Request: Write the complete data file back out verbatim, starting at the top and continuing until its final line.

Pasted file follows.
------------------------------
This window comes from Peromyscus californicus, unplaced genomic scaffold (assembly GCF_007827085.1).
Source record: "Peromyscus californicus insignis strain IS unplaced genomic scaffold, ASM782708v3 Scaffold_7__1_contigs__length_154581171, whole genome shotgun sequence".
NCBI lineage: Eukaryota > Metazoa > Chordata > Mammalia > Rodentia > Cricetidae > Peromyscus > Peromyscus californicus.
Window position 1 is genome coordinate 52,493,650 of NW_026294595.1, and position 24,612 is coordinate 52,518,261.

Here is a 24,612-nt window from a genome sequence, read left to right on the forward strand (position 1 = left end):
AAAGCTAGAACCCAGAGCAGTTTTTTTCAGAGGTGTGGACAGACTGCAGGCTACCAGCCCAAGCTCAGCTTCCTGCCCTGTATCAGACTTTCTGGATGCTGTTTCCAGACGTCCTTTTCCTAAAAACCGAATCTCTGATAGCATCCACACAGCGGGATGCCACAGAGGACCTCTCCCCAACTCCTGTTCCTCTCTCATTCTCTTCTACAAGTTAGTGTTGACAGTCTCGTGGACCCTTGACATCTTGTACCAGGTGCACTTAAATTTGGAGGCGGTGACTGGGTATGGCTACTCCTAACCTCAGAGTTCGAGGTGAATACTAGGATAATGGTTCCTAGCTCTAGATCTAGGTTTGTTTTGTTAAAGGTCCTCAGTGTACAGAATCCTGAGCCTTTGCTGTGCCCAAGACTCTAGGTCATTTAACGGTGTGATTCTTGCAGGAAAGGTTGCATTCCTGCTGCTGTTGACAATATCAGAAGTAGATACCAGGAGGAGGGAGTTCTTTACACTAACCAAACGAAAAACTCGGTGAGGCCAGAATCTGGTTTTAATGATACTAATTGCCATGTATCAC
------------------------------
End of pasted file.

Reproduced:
This window comes from Peromyscus californicus, unplaced genomic scaffold (assembly GCF_007827085.1).
Source record: "Peromyscus californicus insignis strain IS unplaced genomic scaffold, ASM782708v3 Scaffold_7__1_contigs__length_154581171, whole genome shotgun sequence".
NCBI lineage: Eukaryota > Metazoa > Chordata > Mammalia > Rodentia > Cricetidae > Peromyscus > Peromyscus californicus.
Window position 1 is genome coordinate 52,493,650 of NW_026294595.1, and position 24,612 is coordinate 52,518,261.

Here is a 24,612-nt window from a genome sequence, read left to right on the forward strand (position 1 = left end):
AAAGCTAGAACCCAGAGCAGTTTTTTTCAGAGGTGTGGACAGACTGCAGGCTACCAGCCCAAGCTCAGCTTCCTGCCCTGTATCAGACTTTCTGGATGCTGTTTCCAGACGTCCTTTTCCTAAAAACCGAATCTCTGATAGCATCCACACAGCGGGATGCCACAGAGGACCTCTCCCCAACTCCTGTTCCTCTCTCATTCTCTTCTACAAGTTAGTGTTGACAGTCTCGTGGACCCTTGACATCTTGTACCAGGTGCACTTAAATTTGGAGGCGGTGACTGGGTATGGCTACTCCTAACCTCAGAGTTCGAGGTGAATACTAGGATAATGGTTCCTAGCTCTAGATCTAGGTTTGTTTTGTTAAAGGTCCTCAGTGTACAGAATCCTGAGCCTTTGCTGTGCCCAAGACTCTAGGTCATTTAACGGTGTGATTCTTGCAGGAAAGGTTGCATTCCTGCTGCTGTTGACAATATCAGAAGTAGATACCAGGAGGAGGGAGTTCTTTACACTAACCAAACGAAAAACTCGGTGAGGCCAGAATCTGGTTTTAATGATACTAATTGCCATGTATCAC